The economy is still in rough shape and today’s action on Wall Street will certainly attest to that sentiment. Yet despite the tough times, wind energy continues to develop, cutting down our carbon footprint and our reliance on dirtier methods of generation.

Despite the current economic struggles, the world’s biggest wind farm was recently announced in Roscoe, Texas. At 781.5 megawatts – enough to power more than 230,000 homes – it edged out the neighboring 735 MW Horse Hollow wind farm to snag the blue ribbon title. With projects of that magnitude, it’s no wonder that Texas is the state leader in installed net capacity (8,361 megawatts and counting). Iowa, California, and Minnesota, are the respective runners-up to the Lone Star State.

The wind farm itself is largely the result of one man’s initial vision. The idea of a large-scale wind farm in the area was brought to the attention of developers by Cliff Etheredge, a one-armed, 65 year-old farmer in the area. The power of one is demonstrated again.

Cliff Etheredge

Cliff Etheredge, the man behind the Roscoe Wind Farm, stands in front of several turbines.

Moreover, public policies continue to make financing options available to financiers of wind projects. The stimulus bill has already affected a dramatic impact on wind’s fortunes in the form of U.S. Treasury cash grants. These grants, which became available in the summer of this year, have picked up the slack of the sagging production tax credit (PTC) providing wind and other renewable energy projects with 30% of their production costs. Since their introduction, approximately $950 million has been fueled into projects that are under or nearing construction. Most of this money has gone to wind energy projects. A separate provision of the stimulus bill extended the availability of PTC’s by five years. Pending a continuing economic recovery, this is an important provision as the PTC’s are more effective than the cash grants in freer lending markets.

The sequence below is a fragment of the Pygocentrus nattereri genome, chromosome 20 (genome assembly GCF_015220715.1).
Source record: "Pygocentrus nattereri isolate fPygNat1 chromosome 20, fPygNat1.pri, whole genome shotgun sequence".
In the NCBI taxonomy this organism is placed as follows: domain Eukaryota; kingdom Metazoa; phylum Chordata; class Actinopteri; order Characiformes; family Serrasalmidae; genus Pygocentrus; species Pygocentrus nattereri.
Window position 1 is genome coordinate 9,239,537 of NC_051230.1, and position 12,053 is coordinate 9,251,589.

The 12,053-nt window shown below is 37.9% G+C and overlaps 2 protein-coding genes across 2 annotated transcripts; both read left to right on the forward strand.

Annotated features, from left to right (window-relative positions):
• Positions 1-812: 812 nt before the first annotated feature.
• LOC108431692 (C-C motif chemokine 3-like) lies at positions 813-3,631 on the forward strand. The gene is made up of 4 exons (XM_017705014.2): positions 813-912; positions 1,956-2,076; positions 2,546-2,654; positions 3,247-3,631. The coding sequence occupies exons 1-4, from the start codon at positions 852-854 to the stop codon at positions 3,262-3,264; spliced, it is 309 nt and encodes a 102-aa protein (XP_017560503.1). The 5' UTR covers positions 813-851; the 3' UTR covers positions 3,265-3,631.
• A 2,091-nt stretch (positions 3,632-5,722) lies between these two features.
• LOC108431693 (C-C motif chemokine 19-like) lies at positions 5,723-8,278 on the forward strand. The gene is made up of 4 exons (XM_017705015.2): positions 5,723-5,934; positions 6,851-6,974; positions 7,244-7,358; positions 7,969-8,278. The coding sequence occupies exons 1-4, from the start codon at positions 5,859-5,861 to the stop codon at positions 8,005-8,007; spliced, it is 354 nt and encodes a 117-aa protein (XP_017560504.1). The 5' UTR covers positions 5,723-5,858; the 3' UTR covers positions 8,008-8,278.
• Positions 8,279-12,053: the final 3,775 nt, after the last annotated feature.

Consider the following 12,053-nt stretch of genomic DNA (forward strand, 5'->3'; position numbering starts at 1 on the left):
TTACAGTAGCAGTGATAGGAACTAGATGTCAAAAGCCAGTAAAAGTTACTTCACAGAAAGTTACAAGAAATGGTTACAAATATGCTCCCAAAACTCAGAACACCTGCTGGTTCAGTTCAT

Other government initiatives continue to back wind. $2.2 billion Clean Renewable Energy Bonds (CREB’s) have also gone to government agencies, public power providers, and cooperative electric companies involved in clean renewable energy development and production. The midwestern entities that applied for the bonds largely did so with wind power projects in mind. And the energy bill circulating through the Senate calls for a national renewable energy standard that will cement dedication to wind and other renewables in federal legislation.

Despite a recession that refuses to end, wind power has remained an important asset to America’s energy plans. The future looks promising. Some economists are already forecasting 2010 as the strongest year for wind, ever.

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